Which, by the way is a great thing especially if you’re into family friendly entertainment and love super-colorful voxel graphics with a bit of environmental destruction tossed into the mix. Oh, and lots of character skins including eight from a few very cool mostly indie-made games. For all the bloodless hacking, slashing and shooting going on, the game just exudes a completely… nice vibe that’s too charming to pass up. I think there’s also a polite Canadian thing going on (well, all of the Canadians I know are pretty polite), but whatever it is, I do like it quite a lot.

Here’s the tutorial, by the way:

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Riverbond: A Little Big E3 Surprise For You

Brand new games dropping as surprise releases during E3 isn’t anything new, but Cococucumber’s immediately charming Riverbond ($24.99, PS4/PC/Xbox One – OUT NOW!) made me smile a lot and post that trailer on Twitter with the words CUTE. and WANT because it just jumped right out and bit me on the knee with what looks like a really fun dungeon crawler with nifty voxel-based visuals, destuctible environments, and what sounds like a killer soundtrack. Oh, and it has Raz from Psychonauts and Psychonauts 2 in it as a character skin (along with a few other indie fan fave guest stars), so there’s that to consider. Guess who’s not at E3 this year (but still has a busy week ahead) and would just love to get his paws on this game? No, not that person over there (Hwy, put your hand down, pal!). ME.

Well a request has been put in and we shall see what happens.  This sure looks like a ton of fun, right? Back in a bit – Yeah, yeah, there’s a LOT of news coming out of LA about cool games, but I’m rolling stuff out as I see fit because my stress level is already bubbling up about other (non-game) things.

-GW

Review: Golem Gates (PS4)

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Riffing with Glyph-ing: choose your cards wisely, or else suffer the fate of the unprepared.

GG_PS4Laser Guided games mostly excellent Golem Gates ($24.99) made me wish attract screens were still a thing in modern games. While it’s a solid and enjoyable take on the Real-Time Strategy (RTS), card collection and MOBA genres and translates well enough from its keyboard and mouse-centric PC origins to a game controller, it’s also the sort of game where a rolling demonstration mode would just be a cool thing to have happen when the game is booted up if only to get a few more people on the fence about it wanting to give it a shot.  If you’re super-old school and need a sort of reference point, imagine Herzog Zwei, StarCraft and DoTA having a baby and getting it onto PC and now, consoles and you’ve got an idea od what to expect.

Granted, if you’re buying this game for yourself, you know exactly what you’re getting into and likely don’t need any persuasion. Conversely, if a friend drops over and is itching to know what the big deal is, you’ll just have to have them plop down on the couch or wherever and play as they watch, or pick up a controller and join the fun if they’re more than a little curious. Thankfully, other than the rather dry main screen that greets you along with Dalvan King’s stellar music, the gameplay hooks you right in if you’re a fan of this sort of play. Kicking off with a tutorial that explains the basics, your Harbinger uses cards (called Glyphs here) to summon up a small variety of troops and useful goodies to assist in dealing with assorted enemies as you attempt to take out the enemy Harbinger. In Campaign mode, that list of Glyphs gets larger as do the enemy types that need crushing, and yes, decks can be created and customized to your liking as new Glyphs appear.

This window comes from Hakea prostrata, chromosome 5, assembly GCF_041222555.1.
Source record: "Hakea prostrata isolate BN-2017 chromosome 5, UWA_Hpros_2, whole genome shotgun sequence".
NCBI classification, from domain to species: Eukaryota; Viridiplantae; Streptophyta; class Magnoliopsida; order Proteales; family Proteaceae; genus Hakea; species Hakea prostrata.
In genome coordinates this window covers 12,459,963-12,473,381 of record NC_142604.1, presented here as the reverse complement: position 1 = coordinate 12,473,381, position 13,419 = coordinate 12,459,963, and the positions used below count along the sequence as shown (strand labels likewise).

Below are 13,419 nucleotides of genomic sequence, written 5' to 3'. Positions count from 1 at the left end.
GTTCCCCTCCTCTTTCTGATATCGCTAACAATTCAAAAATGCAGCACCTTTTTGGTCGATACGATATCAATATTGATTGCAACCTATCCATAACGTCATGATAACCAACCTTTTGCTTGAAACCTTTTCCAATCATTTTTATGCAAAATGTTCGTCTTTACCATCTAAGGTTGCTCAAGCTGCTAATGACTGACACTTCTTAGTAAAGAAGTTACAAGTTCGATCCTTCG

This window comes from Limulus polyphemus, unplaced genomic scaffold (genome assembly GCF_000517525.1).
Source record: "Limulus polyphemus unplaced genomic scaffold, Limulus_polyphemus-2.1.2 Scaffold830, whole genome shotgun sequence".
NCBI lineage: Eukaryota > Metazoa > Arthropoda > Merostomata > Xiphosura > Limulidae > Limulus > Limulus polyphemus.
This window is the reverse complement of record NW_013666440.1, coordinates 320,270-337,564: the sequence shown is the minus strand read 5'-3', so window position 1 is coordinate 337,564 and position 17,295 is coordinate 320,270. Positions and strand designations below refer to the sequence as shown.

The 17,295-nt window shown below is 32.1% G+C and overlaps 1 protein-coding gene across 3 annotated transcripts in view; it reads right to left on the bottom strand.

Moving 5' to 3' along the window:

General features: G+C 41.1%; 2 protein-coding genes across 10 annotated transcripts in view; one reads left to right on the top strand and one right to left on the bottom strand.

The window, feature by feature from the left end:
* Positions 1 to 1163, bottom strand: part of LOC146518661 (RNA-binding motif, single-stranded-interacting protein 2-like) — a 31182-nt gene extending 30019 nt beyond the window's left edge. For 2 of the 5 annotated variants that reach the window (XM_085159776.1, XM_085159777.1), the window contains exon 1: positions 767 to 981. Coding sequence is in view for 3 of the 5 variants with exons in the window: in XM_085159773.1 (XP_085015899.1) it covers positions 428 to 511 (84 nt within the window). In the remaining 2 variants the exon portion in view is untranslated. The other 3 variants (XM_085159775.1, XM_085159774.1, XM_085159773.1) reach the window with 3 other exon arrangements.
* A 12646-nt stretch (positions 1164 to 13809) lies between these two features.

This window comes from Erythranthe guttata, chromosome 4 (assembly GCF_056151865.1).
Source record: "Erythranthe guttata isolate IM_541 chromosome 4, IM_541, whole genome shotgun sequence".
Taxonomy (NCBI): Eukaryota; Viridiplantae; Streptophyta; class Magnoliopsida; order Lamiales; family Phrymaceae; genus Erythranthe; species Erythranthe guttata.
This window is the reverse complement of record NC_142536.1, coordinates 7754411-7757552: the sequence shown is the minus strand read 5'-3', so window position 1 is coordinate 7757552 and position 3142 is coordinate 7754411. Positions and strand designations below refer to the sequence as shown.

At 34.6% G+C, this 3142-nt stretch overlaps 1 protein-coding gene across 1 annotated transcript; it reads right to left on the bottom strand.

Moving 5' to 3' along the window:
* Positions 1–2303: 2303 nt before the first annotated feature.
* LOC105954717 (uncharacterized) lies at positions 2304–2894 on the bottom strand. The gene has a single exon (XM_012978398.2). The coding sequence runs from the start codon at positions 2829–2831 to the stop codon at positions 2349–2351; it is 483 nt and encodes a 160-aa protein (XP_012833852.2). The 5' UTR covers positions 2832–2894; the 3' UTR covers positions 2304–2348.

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Jet Lancer: Get Airborne With this Cool-Looking Retro/Modern Shmup

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Jet Lancer is a frenetic aerial dog-fighting game where you hunt enemy pilots, carve up giant robots, and defy death at supersonic speeds as a daring mercenary in the far future.

 

Armor Games Studios upcoming Jet Lancer looks as if it’s going to be a hell of a blast to play on a few fronts. While currently only set for a PC release on Steam, it’s exactly the sort of game that seems as if would do quite well on consoles  what with its great pixel art and speedy arcade gameplay. While there’s no news on a port yet, my fingers are crossed that developer Vladimir Fedyushkin is at the very least, well within range of a few console development kits, or at least knows someone who can tackle the porting job.

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As usual, we shall see, but go wishlist this game on Steam if you have a Steam account, I say.

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I’m looking forward to taking this one out for a test flight, so expect some sort of aerial report in the not too distant future.

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-GW